Egypt to cut government spending by 6.5% in 2020: Minister

Egyptian Finance Minister Mohamed Maait announced Friday that Egypt aims to decrease government spending in the 2020 budget by 6.5 percent, compared to the current fiscal year budget.

Maait’s remarks came in a speech at the meeting of the Committee of Fifteen Ministers of Finance (F15) held in the Red Sea resort city of Sharm el-Sheikh.

The minister praised the prominent role of the F15 experts, whose tireless efforts and technical support towards Egypt have contributed to achieving the Finance’s Ministry’s objectives at raising the efficiency of public spending and obtaining financial discipline.

It is these efforts that have led to decreased government spending by 12 percent during the 2019 budget compared to the prior year, he said.

Maait stressed that Egypt, with its wise political leadership, is keen to enhance cooperation with African countries across various fields – in a way that contributes to laying the foundations of continental unity and consolidating economic integration.

He noted the importance of uniting African efforts aimed at fully utilizing the continent’s natural and human resources, in order to achieve gradual self-sufficiency for African countries; thereby enabling them to self-finance their projects and reduce their dependence on international partners.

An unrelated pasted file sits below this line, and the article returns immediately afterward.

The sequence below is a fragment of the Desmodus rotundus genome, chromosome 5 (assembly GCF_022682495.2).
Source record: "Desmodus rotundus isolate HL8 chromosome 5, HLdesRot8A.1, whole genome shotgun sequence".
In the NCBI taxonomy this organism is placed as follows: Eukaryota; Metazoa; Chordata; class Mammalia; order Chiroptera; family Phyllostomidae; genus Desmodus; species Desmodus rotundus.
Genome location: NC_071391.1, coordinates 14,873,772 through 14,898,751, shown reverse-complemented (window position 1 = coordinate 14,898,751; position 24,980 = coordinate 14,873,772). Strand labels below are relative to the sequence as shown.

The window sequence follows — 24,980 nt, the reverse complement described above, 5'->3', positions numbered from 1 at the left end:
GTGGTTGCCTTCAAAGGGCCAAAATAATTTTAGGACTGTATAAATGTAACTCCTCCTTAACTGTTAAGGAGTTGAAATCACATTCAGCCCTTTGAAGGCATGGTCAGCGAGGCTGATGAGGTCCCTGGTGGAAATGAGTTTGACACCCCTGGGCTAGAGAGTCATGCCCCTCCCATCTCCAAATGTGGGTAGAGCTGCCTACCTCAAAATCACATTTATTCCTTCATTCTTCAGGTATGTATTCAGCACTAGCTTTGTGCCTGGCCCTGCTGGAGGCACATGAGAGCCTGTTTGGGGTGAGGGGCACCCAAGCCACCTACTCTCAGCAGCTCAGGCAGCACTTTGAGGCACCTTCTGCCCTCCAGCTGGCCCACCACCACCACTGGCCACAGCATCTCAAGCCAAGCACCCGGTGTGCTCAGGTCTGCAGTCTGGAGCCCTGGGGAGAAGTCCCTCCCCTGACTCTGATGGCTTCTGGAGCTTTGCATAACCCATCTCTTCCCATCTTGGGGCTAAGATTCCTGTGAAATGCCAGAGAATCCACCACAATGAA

The F15 committee first convened in September 2016 in Addis Ababa, Ethiopia.

The Committee is mandated to participate in the preparation of the African Union’s Annual Budget and provide oversight towards its implementation; participating in the development and administration of the AU scale’s of assessment for member state contribution and related sanctions regime; providing an oversight role on the AU Reserve Fund, participating in audit matters; and providing general guidance on the implementation of the Executive and Assembly Decisions on Financing of the Union.

It includes finance ministers of 15 AU member states: Egypt, Algeria, Morocco, Ethiopia, Kenya, Rwanda, Chad, Congo, Cameroon, Ghana, Cote d’Ivoire, Nigeria, South Africa, Botswana and Namibia.

Edited translation from Al-Masry Al-Youm

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